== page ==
It was common for fighters before the 1970s to not have glossy records. It was common to have multiple losses before you won or got a title shot. That’s why fighters who had glossy records like Joe Louis, Rocky Marciano, Willie Pep, Sugar Ray Robinson, Marcel Cerdan, Sonny Liston, Eder Jofre, Roberto Duran and Muhammad Ali really stand out in those eras. Because their primes consisted of only 1 or 2 losses at the most in eras where it wasn’t common.
For example Robinson going 128-1-2 from 1940 to 1951 is just absurd when you think about it. The losses and draw were avenged. So in a time scale you have to factor Robinson would only fight about 40% of the fights he fought in that time and that’s being generous. He would get to recover better with nutrition. Weigh in a day before. Cherry pick opponents coming up because of youtube and boxrec. And the gloves are bigger today. Oh and did I mention he was fighting full blown middleweights in non title bouts as a welterweight.
To think about it in todays’ terms. Lomachenko has a valid excuse to lose to Salido because Salido came in over 2lbs heavy. Robinson lost a decision to an all time great middleweight in Lamotta who was 17lbs heavier!
So yes I factor in everything. And not to crap on the modern fighters. I think they have a disadvantage because of less activity. So while more preserved and more physical they have less skill and technique. You get better at doing something by doing it. I think it’s a shame that fighters in this era rarely improve after they win the title because they start fighting once or twice a year at the most. When they were prospects they fought 3-6 times a year. It’s a huge difference.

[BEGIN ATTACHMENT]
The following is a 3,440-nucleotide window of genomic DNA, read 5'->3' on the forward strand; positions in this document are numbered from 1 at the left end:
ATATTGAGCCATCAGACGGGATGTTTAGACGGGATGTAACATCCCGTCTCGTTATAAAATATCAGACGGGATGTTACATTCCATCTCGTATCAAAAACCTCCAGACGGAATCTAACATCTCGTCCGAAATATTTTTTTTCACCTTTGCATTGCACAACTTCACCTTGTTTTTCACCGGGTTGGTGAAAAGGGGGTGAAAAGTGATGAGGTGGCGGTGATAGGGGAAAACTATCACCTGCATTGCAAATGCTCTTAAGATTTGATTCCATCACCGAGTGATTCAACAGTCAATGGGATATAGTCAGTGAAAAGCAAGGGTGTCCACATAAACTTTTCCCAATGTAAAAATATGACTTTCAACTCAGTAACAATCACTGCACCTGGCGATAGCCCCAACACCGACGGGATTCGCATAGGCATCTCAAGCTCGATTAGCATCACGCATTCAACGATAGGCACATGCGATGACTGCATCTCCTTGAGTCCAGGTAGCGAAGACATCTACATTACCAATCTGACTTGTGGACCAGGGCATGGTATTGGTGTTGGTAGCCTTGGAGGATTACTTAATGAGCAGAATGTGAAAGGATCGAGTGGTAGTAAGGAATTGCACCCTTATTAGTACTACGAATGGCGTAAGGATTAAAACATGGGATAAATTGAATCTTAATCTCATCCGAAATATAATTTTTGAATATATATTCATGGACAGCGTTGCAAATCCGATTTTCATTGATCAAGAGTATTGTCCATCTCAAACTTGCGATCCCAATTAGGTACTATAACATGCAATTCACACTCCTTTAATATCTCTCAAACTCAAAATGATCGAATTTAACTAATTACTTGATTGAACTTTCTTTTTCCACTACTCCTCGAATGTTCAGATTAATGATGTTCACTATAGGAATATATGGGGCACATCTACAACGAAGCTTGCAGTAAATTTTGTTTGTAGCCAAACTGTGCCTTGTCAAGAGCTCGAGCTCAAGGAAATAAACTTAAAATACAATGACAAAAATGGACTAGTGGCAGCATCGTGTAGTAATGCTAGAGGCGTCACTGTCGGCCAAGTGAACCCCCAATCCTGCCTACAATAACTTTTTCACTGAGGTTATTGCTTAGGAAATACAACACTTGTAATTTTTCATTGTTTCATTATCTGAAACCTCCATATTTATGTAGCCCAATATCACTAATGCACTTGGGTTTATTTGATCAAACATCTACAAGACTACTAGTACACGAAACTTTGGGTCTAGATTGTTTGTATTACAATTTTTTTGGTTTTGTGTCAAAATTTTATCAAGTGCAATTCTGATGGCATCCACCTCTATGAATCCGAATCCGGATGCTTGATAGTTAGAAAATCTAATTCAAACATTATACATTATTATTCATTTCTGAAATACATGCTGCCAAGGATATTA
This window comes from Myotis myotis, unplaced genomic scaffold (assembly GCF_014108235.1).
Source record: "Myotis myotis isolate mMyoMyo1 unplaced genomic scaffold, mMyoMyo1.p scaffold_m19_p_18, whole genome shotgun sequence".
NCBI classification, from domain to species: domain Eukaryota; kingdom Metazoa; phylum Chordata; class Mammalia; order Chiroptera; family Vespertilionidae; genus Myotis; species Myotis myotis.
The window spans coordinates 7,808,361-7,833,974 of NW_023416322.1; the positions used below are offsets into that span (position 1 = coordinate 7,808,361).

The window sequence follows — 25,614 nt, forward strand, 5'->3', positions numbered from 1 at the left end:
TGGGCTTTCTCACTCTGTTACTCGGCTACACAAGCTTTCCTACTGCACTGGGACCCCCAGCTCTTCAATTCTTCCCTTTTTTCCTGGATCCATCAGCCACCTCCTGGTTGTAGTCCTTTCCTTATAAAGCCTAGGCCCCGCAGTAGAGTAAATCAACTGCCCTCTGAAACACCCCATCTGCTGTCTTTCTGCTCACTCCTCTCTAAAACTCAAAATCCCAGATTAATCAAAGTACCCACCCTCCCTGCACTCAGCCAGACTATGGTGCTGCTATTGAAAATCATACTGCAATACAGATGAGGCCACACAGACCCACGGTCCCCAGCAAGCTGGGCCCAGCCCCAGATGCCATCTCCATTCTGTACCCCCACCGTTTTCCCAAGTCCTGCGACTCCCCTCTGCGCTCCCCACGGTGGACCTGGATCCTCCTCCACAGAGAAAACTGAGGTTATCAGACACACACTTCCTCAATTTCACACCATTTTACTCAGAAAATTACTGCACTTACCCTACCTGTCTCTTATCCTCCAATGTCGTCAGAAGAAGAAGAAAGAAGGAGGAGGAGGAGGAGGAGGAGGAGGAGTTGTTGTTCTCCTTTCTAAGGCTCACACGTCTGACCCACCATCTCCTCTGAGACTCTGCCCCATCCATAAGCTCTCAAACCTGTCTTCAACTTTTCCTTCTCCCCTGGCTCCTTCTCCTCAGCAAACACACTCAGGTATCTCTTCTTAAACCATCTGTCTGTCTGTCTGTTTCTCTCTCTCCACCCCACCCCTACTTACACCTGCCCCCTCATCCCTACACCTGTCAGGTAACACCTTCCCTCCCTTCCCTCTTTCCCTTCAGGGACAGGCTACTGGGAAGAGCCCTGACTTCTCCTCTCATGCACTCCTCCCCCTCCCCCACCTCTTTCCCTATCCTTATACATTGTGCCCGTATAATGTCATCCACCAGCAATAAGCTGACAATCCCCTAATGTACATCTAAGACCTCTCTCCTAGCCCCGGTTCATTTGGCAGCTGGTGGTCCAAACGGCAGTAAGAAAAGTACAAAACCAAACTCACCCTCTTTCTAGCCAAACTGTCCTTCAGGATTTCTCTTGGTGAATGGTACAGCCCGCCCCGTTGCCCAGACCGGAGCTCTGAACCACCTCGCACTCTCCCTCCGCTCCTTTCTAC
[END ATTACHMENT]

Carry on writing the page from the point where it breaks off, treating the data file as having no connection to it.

I factor in everything and I try to be objective. I don’t believe present day is an Golden Era but there are special fighters in this era who could have competed in any era and against anybody. Mayweather, Pacquaio, Ward, Rigondeaux, Lomachenko, Kovalev and GGG would be stand out fighters in any era. They may not all be dominant champions but they would be top fighters.
Given Loma's performance against Salido, I thought Sosa's pressure would give him some trouble occasionally. Anyway, the way Loma is performing is simply ridiculous. Ward, Golovkin, Mikey, Gonzalez, Crawford are 'elite' and 'special' fighters, but what would be the adjective for Loma? He is performing at the level of Roy Jones (prior to Tarver). As Max said at the time something like 'a loss against Roy Jones on your record shouldn't even be taken into account ' because "You fight Roy Jones, you lose". The same goes for Loma @ 126 and 130 (I believe Loma can still make 126 without too much trouble). I hope Mikey stays at 135 for another 2-3 fights; the winner of Mikey and Loma will be head and shoulders above anyone as the PFP king.